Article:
As the godfather of the modern zombie, it’s hard to understate the impact George Romero has had on the genre. He’s been cranking out zombie movies since 1968’s Night of the Living Dead—six in all, including his most recent outing, Survival of the Dead in 2010. As World War Z author Max Brooks has said, “It’s Romero’s world, and we’re all just living in it.”
However, the genre might trace one of its more problematic legacies back to Romero, too. Zombie lit is typically schlocky and shocky, with little of the artistic literary value that, say, the vampire genre has sometimes achieved. Romero set a low bar for low-brow writing with his 1978 novel Dawn of the Dead, an adaptation (with writer Susanna Sparrow) of his second zombie film.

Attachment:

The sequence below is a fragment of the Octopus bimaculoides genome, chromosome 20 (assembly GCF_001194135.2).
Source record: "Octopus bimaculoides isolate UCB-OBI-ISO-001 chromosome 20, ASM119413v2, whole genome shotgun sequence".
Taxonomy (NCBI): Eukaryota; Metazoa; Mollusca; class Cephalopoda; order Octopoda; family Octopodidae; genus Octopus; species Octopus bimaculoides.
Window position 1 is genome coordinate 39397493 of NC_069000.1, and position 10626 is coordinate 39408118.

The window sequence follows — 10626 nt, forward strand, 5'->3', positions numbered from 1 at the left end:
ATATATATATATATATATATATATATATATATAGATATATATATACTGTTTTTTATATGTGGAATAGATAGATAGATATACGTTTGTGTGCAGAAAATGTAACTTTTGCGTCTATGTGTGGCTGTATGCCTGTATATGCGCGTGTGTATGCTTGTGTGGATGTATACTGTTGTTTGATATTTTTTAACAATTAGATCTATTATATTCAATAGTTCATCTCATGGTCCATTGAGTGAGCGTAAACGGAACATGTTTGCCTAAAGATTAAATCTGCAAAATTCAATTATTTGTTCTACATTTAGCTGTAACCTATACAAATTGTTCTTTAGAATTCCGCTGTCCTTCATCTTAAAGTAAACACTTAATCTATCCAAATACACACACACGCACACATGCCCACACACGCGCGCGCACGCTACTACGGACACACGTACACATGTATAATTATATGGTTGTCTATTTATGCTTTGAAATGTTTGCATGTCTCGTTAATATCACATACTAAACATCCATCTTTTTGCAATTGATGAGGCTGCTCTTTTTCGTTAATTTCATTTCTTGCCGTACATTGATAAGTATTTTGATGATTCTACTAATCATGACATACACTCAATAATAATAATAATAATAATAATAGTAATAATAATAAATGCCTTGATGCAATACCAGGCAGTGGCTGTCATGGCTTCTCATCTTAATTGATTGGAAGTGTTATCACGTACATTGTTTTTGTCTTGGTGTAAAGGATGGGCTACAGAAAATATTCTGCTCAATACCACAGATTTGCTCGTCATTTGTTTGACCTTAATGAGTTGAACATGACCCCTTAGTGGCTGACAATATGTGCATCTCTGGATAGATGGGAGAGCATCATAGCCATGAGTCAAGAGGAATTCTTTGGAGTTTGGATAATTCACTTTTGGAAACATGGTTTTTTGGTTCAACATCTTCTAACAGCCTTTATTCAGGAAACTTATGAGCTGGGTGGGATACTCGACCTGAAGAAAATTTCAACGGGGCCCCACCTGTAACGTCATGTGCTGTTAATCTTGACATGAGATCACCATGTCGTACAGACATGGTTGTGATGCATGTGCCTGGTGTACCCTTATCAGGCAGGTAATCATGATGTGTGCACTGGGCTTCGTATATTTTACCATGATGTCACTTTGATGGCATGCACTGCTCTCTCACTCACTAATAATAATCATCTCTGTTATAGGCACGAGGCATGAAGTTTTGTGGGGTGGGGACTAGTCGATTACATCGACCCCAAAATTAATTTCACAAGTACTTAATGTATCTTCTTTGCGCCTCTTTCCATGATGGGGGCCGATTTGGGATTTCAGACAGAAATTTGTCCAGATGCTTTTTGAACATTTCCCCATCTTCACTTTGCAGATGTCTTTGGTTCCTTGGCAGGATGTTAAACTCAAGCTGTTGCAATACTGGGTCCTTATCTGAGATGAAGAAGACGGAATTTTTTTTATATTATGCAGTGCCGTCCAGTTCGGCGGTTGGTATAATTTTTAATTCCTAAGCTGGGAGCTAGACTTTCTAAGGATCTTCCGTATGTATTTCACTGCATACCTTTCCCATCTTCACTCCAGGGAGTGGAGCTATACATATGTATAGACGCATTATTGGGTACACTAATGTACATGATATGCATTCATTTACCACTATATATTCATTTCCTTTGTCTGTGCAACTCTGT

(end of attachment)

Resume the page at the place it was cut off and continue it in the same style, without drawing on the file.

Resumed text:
However, his novel lumbers like one of the walking dead. Continue reading
By Robert Becker
“Circus” is too orderly a metaphor for today’s unhinged politics. “Entertainment” overstates, considering so many labor to hear Obama finish a speech or Romney a sentence – before gagging. “Mayhem” underplays the massive right-serving payola that informs both party’s texts and sub-texts. Deluged by witless untruths that affront even centrist Republicans, let’s pose this thought experiment: “When do we get ‘stand our intellectual ground’ shield laws against mental mugging?”
Is there no safety net from bubbling, partisan concoctions but termination by vote or retirement? Continue reading
by Bryan Clark
On Wednesday, two legendary careers ended in different ways. The University of Tennessee announced Pat Summitt would step down as women’s basketball head coach and television personality Dick Clark died following a heart attack. Continue reading